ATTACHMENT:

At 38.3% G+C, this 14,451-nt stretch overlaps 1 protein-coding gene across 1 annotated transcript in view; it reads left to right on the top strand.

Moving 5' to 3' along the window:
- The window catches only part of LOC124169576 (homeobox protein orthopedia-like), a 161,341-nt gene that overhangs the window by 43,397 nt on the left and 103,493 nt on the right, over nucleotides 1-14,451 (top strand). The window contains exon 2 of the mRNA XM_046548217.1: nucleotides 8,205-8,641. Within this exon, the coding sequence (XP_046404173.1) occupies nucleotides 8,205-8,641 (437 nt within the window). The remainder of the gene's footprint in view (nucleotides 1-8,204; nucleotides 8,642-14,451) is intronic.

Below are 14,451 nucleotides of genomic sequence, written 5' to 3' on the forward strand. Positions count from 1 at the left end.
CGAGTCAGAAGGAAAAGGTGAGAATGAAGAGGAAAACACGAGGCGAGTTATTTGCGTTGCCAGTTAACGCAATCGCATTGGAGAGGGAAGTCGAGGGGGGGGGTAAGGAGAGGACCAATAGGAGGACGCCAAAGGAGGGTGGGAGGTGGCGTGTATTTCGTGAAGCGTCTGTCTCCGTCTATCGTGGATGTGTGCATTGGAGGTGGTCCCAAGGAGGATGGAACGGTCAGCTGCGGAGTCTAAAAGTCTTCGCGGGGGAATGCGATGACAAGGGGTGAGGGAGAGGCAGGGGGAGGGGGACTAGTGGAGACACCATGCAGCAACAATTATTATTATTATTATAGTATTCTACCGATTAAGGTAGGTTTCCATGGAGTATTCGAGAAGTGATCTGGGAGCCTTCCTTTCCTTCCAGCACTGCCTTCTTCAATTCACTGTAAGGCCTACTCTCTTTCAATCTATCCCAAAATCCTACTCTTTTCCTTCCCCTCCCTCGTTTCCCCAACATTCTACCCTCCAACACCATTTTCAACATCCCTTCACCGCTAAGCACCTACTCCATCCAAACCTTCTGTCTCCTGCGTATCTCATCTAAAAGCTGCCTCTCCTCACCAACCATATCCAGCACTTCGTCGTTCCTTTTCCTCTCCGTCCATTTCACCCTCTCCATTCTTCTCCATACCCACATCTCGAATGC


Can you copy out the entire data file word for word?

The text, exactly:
At 38.3% G+C, this 14,451-nt stretch overlaps 1 protein-coding gene across 1 annotated transcript in view; it reads left to right on the top strand.

Moving 5' to 3' along the window:
- The window catches only part of LOC124169576 (homeobox protein orthopedia-like), a 161,341-nt gene that overhangs the window by 43,397 nt on the left and 103,493 nt on the right, over nucleotides 1-14,451 (top strand). The window contains exon 2 of the mRNA XM_046548217.1: nucleotides 8,205-8,641. Within this exon, the coding sequence (XP_046404173.1) occupies nucleotides 8,205-8,641 (437 nt within the window). The remainder of the gene's footprint in view (nucleotides 1-8,204; nucleotides 8,642-14,451) is intronic.

Below are 14,451 nucleotides of genomic sequence, written 5' to 3' on the forward strand. Positions count from 1 at the left end.
CGAGTCAGAAGGAAAAGGTGAGAATGAAGAGGAAAACACGAGGCGAGTTATTTGCGTTGCCAGTTAACGCAATCGCATTGGAGAGGGAAGTCGAGGGGGGGGGTAAGGAGAGGACCAATAGGAGGACGCCAAAGGAGGGTGGGAGGTGGCGTGTATTTCGTGAAGCGTCTGTCTCCGTCTATCGTGGATGTGTGCATTGGAGGTGGTCCCAAGGAGGATGGAACGGTCAGCTGCGGAGTCTAAAAGTCTTCGCGGGGGAATGCGATGACAAGGGGTGAGGGAGAGGCAGGGGGAGGGGGACTAGTGGAGACACCATGCAGCAACAATTATTATTATTATTATAGTATTCTACCGATTAAGGTAGGTTTCCATGGAGTATTCGAGAAGTGATCTGGGAGCCTTCCTTTCCTTCCAGCACTGCCTTCTTCAATTCACTGTAAGGCCTACTCTCTTTCAATCTATCCCAAAATCCTACTCTTTTCCTTCCCCTCCCTCGTTTCCCCAACATTCTACCCTCCAACACCATTTTCAACATCCCTTCACCGCTAAGCACCTACTCCATCCAAACCTTCTGTCTCCTGCGTATCTCATCTAAAAGCTGCCTCTCCTCACCAACCATATCCAGCACTTCGTCGTTCCTTTTCCTCTCCGTCCATTTCACCCTCTCCATTCTTCTCCATACCCACATCTCGAATGC